Heart Foundation TV ad is a life saver

The Heart Foundation’s heart attack awareness TV campaign has been running since 2015 and is proving to save lives. When experiencing symptoms of a heart attack, New Zealanders have been seeking help sooner as a result of seeing the ad on TV.

Shennett and her bike

Shennett saw the advert while having a heart attack

The message is clear – a heart attack may not be as dramatic as you think. The goal is to educate New Zealanders to recognise the signs and symptoms of a heart attack so they call 111 immediately.

The message came just in time for Gavin Ross (60), who dismissed pain across his chest as “just a pulled muscle” until he saw the ad on TV and realised it might have been a heart attack.

“It was a bit of a twinge that went away, and I never worried about it until the next morning when I saw the guy on the TV ad. He is the one in the background and I thought, ‘Crikey, that could be me,’” explains Gavin.

After the message had been playing on his mind, Gavin drove to his GP clinic where they did some tests, including an ECG, and his GP told him he’d had a heart attack.

Gavin says he now realises he had warning signs prior to the heart attack but just didn’t know what they were.

Heart Foundation Medical Director, Gerry Devlin, says part of the reason for hesitating to call 111 is that people often overthink the need to call an ambulance.

“When a heart attack happens, life-threatening rhythm problems are common. So early access to a defibrillator, carried by ambulances, is really important to save lives. This is why we recommend people call 111 immediately and do not try and drive themselves or others to hospital,” says Gerry.  

“Also, the earlier a blocked artery is opened up, the less long-term damage there is to the heart muscle. Speed is critical.”

Heart attack survivor, Shennett Clotworthy, says if it wasn’t for the Heart Foundation ad she wouldn’t have called 111 so soon.

Shennett (79) was at home on her Okaihau family farm when she started to have a major heart attack.

“I was feeling unwell and I lay down on my bed and that’s when I heard the ad in the background. I was feeling nauseous, I was sweating and I had a pain in my chest that was getting worse and worse,” recalls Shennett.

“I thought to myself ‘oh I’ve just heard this, perhaps I should do something about it.’”

Shennett called 111 and when the paramedics arrived to her remote farm, they told her she was having a major heart attack, commonly known as ‘the widow/widower maker’.

Shennett was flown to Auckland Hospital and taken straight into surgery by Cardiologist Dr Mark Webster.

“It’s amazing,” she says. “I had seen the ad before, but on that particular day I had just listened to it!”

If Shennett had delayed calling 111 the result could have been serious damage to her heart or even been fatal.

“I would have called eventually, because the pain was getting worse, but not as soon as I did. I realise how fortunate I am,” says Shennett.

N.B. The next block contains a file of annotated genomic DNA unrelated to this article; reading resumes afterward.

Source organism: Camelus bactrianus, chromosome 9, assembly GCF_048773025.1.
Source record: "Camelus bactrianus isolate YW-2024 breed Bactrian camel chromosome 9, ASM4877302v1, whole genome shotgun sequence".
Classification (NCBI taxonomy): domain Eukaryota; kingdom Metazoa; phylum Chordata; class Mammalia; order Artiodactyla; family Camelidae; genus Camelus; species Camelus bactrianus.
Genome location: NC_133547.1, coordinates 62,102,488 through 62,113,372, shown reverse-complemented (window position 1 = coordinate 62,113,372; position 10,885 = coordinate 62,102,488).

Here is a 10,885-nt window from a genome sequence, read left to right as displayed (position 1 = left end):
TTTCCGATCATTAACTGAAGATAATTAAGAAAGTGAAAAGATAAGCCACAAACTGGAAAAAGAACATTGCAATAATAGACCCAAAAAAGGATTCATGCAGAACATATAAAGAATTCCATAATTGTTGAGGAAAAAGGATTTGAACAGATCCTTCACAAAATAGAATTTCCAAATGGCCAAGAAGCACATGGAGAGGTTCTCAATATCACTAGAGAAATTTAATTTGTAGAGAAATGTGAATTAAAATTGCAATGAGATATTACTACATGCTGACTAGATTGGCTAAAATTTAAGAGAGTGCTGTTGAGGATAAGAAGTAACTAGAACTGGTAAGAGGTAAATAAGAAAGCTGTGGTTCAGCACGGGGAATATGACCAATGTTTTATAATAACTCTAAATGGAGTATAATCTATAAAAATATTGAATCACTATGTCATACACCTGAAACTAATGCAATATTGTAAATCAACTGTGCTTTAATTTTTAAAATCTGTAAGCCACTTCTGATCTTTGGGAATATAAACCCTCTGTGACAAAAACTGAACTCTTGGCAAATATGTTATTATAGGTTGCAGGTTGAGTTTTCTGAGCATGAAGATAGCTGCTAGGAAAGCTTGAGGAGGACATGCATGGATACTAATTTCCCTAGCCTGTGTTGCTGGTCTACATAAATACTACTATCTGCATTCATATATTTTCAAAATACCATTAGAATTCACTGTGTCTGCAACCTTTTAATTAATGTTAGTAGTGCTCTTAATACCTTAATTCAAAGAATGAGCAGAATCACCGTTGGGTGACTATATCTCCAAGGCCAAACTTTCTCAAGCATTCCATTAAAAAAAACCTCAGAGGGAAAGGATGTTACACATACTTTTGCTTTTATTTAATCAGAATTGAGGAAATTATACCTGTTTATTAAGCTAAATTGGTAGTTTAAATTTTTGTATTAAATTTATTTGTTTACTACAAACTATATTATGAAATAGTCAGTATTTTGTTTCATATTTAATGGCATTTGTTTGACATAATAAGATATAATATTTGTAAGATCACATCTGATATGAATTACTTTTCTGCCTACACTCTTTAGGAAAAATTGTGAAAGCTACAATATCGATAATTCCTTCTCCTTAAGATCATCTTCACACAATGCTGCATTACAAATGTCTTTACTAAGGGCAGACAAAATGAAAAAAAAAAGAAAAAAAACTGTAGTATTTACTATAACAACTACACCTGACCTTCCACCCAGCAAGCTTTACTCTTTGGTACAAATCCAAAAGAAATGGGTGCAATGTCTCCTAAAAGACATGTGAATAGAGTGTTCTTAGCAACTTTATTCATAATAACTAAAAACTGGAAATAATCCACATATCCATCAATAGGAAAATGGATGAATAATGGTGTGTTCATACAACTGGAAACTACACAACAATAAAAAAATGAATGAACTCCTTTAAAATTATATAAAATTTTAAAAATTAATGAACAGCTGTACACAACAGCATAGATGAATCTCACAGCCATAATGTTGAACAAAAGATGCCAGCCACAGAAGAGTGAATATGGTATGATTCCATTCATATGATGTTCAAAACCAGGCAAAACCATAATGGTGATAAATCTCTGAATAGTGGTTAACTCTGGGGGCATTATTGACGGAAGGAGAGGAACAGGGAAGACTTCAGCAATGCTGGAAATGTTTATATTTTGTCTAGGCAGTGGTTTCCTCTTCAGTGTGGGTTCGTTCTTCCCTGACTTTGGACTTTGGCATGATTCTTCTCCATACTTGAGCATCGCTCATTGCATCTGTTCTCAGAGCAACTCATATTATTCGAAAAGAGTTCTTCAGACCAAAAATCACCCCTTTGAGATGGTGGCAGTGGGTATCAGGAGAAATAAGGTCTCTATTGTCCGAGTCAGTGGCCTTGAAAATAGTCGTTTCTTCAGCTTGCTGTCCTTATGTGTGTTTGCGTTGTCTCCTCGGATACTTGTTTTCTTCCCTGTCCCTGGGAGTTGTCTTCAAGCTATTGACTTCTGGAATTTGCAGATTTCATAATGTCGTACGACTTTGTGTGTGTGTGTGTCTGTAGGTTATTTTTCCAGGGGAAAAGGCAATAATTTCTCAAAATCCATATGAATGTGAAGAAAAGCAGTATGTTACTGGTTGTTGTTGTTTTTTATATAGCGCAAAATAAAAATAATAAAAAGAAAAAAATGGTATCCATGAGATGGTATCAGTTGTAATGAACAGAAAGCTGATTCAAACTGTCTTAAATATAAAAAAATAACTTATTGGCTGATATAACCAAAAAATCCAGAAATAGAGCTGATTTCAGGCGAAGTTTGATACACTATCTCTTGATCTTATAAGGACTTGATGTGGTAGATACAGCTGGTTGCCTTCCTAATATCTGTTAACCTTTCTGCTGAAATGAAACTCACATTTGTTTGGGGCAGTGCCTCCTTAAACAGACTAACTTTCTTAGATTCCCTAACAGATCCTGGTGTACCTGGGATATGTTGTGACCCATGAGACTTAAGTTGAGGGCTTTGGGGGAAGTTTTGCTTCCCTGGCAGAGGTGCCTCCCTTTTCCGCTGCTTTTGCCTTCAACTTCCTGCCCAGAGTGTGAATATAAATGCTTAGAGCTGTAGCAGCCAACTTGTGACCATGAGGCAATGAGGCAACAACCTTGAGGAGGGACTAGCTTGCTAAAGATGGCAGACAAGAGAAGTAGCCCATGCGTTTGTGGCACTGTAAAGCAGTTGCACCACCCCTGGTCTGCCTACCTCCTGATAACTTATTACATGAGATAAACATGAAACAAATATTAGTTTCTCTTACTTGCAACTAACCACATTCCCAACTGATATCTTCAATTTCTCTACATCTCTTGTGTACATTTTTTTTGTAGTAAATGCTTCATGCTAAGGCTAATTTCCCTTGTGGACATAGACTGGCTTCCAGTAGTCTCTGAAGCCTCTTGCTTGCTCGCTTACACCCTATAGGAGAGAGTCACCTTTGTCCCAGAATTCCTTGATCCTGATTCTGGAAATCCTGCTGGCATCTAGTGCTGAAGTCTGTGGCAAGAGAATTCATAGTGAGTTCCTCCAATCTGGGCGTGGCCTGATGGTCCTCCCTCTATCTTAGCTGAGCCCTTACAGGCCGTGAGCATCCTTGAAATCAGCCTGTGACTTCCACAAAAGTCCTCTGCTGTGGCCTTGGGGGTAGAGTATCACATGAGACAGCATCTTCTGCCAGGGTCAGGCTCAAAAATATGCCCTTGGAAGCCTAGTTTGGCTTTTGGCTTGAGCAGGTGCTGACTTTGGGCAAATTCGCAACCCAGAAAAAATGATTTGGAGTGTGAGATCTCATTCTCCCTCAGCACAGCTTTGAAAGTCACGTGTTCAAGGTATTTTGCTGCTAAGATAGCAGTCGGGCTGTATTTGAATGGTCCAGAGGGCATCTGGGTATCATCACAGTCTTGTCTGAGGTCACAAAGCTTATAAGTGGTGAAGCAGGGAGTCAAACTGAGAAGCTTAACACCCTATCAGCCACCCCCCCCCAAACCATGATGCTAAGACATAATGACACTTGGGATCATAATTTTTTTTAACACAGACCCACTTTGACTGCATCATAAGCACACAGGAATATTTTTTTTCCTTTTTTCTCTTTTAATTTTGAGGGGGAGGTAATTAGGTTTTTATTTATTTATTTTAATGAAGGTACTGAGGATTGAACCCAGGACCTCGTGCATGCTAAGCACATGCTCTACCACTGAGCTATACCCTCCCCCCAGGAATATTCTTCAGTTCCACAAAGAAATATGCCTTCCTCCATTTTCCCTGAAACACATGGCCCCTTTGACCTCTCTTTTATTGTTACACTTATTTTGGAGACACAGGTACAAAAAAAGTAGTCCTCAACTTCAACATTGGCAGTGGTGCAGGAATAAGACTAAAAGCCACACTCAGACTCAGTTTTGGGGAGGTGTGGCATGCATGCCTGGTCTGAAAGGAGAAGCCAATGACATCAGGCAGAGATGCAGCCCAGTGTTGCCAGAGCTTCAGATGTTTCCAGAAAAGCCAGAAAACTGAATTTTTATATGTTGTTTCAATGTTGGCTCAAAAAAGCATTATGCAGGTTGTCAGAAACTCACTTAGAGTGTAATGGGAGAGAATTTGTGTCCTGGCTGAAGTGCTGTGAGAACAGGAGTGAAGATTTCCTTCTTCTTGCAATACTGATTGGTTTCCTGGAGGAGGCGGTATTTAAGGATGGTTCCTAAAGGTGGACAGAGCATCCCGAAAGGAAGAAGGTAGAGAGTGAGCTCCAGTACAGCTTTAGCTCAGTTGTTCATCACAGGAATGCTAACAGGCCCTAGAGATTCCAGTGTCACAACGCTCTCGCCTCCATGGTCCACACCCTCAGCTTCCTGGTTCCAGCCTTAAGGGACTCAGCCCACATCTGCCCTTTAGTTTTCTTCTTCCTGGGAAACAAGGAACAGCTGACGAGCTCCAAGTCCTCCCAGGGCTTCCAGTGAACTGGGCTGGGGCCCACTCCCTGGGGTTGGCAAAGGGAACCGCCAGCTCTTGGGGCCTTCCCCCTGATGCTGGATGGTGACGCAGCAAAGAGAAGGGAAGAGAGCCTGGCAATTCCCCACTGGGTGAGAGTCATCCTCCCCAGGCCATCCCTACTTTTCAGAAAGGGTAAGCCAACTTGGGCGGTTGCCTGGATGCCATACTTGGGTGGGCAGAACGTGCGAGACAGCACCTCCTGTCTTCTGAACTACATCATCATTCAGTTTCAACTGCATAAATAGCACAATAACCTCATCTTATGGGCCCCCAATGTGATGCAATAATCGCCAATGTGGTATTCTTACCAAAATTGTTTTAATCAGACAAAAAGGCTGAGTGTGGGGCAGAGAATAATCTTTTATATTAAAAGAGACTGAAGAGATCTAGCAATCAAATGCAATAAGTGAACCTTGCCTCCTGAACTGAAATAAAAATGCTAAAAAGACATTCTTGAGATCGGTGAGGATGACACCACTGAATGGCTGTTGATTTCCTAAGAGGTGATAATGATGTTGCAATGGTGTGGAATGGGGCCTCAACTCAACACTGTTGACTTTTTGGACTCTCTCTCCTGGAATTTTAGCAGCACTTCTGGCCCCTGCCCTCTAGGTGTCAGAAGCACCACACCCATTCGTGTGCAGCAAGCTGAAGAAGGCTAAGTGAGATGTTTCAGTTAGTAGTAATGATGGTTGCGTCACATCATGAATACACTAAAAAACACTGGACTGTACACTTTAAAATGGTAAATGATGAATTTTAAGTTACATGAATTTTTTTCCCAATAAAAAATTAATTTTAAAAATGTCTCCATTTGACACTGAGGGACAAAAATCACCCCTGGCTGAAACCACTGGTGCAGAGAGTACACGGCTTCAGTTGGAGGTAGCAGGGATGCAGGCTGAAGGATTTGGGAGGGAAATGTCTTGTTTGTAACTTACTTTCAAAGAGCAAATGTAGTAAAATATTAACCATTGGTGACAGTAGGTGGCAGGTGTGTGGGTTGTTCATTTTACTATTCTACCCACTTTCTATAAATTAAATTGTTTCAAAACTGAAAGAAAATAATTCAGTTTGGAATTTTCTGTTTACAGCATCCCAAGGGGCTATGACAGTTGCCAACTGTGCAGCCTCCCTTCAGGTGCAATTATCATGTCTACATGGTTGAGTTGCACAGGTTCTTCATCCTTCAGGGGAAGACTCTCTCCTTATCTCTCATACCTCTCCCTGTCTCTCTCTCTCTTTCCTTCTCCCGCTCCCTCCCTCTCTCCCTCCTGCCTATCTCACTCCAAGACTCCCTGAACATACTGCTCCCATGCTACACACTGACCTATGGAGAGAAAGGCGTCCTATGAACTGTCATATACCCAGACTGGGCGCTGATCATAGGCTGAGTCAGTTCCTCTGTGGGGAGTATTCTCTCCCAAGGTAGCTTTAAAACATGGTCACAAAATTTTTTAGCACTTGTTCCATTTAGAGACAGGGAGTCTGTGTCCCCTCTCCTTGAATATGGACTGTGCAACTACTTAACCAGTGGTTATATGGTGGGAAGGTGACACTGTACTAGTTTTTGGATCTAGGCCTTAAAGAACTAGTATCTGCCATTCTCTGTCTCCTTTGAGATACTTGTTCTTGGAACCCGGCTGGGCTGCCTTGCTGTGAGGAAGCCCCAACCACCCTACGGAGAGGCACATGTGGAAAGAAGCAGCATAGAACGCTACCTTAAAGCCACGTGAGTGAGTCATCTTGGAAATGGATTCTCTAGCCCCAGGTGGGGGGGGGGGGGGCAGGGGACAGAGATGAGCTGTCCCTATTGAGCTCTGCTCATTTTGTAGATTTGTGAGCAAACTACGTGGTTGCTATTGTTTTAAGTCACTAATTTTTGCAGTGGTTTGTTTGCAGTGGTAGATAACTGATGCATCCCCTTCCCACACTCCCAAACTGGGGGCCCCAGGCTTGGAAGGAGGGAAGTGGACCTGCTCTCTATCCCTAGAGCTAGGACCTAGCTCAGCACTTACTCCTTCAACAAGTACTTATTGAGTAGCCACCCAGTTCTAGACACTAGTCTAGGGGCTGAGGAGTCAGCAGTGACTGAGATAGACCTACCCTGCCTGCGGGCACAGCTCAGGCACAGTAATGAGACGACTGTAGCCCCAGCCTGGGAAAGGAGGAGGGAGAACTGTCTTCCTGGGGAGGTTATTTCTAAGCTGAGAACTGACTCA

Others, like father-of-two Ian Lancaster and Honorary Fisheries Officer, Eric Hansen, also attribute their calls for help to the TV ad.

Ian started feeling the symptoms of a heart attack but considered brushing them off, until he remembered the Heart Foundation’s ad he’d seen on TV.

"This message was flashing in my mind as I ticked off the symptoms. I realised it was time to do something.”

After his colleagues called an ambulance, he was rushed to Hospital and assessed by Cardiologist Dr Andrew Aitken, who agrees that Ian’s heart attack awareness saved his life.

“Ian sought advice really quickly and got to the emergency department within an hour of the onset of the pain, which makes a world of difference. The length of time it took was significantly reduced because of what he saw on TV the night before.”

Eric Hansen was just starting out his day alongside two colleagues at the Mangawhai boat ramp when he started feeling unwell.

“It was a stinking hot day and I started to feel a bit unwell, but my first thought was dehydration,” he recalls.

“I was sweating and my stomach was all upset. But there was numbness down my left arm, so I took off my vest and radioed down to my colleague and said ‘hey we gotta go.’”

Eric wasn’t certain he was having a heart attack, but he recognised the symptoms from the TV ad and decided if in doubt, call an ambulance.

“I don’t believe in being the hero.”

Eric’s colleagues drove him to the nearby ambulance bay in Mangawhai and the ambulance staff came out and immediately gave him an ECG.

“That’s when the ambulance officer said ‘you’re having a heart attack.’”

Eric was flown to Auckland Hospital where he had two stents inserted.  

“By the time my wife got down there to Auckland Hospital, I was sitting up in bed ‘happy as Larry’.”

By taking immediate action rather than having the Kiwi ‘she’ll be right’ attitude, Eric amazingly has very little damage to his heart.

“There’s a small amount of damage to the heart muscle, but other than that, little or no damage at all.”

“But that comes back to acting quickly and doing something about it straight away,” he adds.

The Heart Foundation heart attack awareness campaign is made possible by public donations and continues to air on New Zealand television.

Watch the advert